Positive parenting gets “under the skin”, showing up years later in the cortisol response

GettyImages-564565088.jpgBy Alex Fradera

Adolescence is when values and relationships are formed and things happen that leave their sticky fingerprints on the life that follows. Even, it seems, in the everyday functioning of brain systems. New research published in Developmental Science shows that when teenagers have a positive relationship with their parents, then as adults their brains and bodies respond to stress in a way that helps them better engage with the world. However, the study suggests this benefit may be denied to those raised in a rough environment, which seems to override the influence of positive parenting.

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“Strongest evidence yet” for ego depletion – the idea that self control is a limited resource

GettyImages-543744061.jpgBy Christian Jarrett

For years, “ego depletion” has been a dominant theory in the study of self control. This is the intuitive idea that self control or willpower is a limited resource, such that the more you use up in one situation, the less you have left over to deploy in another. It makes sense of the everyday experience of when you come home after a hard day at the office, abandon all constructive plans, and instead binge on snacks in front of the TV.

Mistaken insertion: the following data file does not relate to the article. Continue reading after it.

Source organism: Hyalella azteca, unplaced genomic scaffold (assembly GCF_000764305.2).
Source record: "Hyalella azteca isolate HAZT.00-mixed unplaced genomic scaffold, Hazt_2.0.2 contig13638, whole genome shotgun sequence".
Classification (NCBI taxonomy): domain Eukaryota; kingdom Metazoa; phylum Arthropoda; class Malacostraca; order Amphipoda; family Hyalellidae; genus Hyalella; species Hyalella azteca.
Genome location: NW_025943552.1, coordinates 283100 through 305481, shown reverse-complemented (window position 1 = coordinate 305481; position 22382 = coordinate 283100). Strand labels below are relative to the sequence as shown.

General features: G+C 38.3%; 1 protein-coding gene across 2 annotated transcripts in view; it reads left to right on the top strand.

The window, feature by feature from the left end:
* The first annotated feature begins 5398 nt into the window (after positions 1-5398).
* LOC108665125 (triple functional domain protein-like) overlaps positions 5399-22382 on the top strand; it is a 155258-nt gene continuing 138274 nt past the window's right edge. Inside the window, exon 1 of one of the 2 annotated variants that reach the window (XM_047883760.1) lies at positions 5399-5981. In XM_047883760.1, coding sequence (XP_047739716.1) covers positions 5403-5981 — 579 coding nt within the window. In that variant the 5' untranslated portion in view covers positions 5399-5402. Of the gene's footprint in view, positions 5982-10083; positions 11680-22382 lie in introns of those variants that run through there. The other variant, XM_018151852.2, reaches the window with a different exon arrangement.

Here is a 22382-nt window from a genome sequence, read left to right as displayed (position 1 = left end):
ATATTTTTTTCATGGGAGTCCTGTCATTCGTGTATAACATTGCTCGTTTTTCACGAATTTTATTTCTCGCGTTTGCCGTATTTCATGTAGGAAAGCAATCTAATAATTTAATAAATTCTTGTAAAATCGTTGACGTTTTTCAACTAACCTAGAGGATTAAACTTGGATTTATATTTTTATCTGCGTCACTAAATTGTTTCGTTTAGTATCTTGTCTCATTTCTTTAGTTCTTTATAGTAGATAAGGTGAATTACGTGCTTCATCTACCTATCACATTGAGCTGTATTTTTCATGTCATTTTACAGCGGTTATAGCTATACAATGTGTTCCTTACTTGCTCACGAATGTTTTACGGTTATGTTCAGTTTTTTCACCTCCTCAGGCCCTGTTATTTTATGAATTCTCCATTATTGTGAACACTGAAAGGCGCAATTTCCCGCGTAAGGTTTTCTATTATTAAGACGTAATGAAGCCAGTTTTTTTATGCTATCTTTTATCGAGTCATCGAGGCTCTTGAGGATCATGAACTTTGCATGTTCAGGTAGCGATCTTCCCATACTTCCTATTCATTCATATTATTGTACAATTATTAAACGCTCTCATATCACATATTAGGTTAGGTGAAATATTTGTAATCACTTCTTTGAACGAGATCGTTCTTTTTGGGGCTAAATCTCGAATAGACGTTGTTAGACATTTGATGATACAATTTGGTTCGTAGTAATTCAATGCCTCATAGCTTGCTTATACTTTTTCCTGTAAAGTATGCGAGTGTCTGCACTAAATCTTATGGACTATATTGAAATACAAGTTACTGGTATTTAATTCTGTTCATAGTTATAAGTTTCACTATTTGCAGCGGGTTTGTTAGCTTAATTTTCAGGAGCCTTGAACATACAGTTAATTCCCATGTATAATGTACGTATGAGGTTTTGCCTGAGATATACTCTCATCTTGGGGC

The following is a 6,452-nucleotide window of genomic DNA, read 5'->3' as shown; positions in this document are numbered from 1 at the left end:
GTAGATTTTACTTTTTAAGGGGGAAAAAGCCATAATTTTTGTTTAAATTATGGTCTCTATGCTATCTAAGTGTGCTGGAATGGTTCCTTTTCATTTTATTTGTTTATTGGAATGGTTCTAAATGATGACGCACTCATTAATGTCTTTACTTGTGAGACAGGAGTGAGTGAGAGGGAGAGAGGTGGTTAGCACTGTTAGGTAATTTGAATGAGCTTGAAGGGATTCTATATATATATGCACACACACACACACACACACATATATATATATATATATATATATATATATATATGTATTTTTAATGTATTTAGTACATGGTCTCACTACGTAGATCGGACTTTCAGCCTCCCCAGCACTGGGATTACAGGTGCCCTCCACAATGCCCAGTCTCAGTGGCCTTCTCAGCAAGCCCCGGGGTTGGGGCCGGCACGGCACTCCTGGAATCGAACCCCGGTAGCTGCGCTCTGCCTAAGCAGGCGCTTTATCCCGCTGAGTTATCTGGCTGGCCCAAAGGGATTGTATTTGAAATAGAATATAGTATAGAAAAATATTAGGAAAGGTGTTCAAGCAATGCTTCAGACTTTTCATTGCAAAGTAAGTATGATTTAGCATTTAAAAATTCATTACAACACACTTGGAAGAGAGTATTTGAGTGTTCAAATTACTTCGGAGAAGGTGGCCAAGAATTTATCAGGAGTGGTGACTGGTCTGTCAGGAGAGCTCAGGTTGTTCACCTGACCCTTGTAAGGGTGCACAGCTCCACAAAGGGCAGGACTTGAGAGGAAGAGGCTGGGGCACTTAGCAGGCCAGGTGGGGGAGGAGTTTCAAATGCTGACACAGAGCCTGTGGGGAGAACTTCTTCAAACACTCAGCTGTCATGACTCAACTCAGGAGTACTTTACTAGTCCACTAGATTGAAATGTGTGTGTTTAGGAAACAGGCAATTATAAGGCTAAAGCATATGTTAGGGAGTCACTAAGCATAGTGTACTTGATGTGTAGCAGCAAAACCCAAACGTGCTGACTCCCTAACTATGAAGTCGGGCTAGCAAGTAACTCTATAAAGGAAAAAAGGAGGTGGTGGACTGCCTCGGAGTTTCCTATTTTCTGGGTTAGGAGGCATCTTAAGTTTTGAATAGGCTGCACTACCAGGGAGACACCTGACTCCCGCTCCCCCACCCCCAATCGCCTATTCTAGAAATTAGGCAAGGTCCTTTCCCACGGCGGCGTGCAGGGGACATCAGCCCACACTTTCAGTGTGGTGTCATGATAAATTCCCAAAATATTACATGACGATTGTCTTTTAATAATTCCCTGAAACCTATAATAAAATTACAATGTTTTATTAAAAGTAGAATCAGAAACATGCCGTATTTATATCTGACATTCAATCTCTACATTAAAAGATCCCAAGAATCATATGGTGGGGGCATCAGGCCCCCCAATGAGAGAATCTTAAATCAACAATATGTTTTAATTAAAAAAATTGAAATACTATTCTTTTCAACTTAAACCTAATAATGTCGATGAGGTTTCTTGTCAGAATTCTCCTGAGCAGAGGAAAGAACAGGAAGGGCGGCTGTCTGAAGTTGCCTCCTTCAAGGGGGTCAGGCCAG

The trouble is, the theory has taken some hard knocks lately, including a failed joint replication attempt by 23 separate labs. Critics have pointed out that most supportive studies – and there are over 200 of them – are small and underpowered. A meta-analysis that corrected for a positive bias in the existing literature concluded that ego depletion is not real. A study in India – where there’s a cultural belief that exercising self-control is energising – even found evidence for “reverse ego depletion“.

It’s not easy to weigh the evidence for and against, but perhaps the science is tipping back in favour of ego depletion. Two new studies, made publicly available on the PsyArXiv preprint website, provide what the researchers at Texas A&M University, led by Katie Garrison, describe as “the strongest evidence yet of the ego depletion effect”.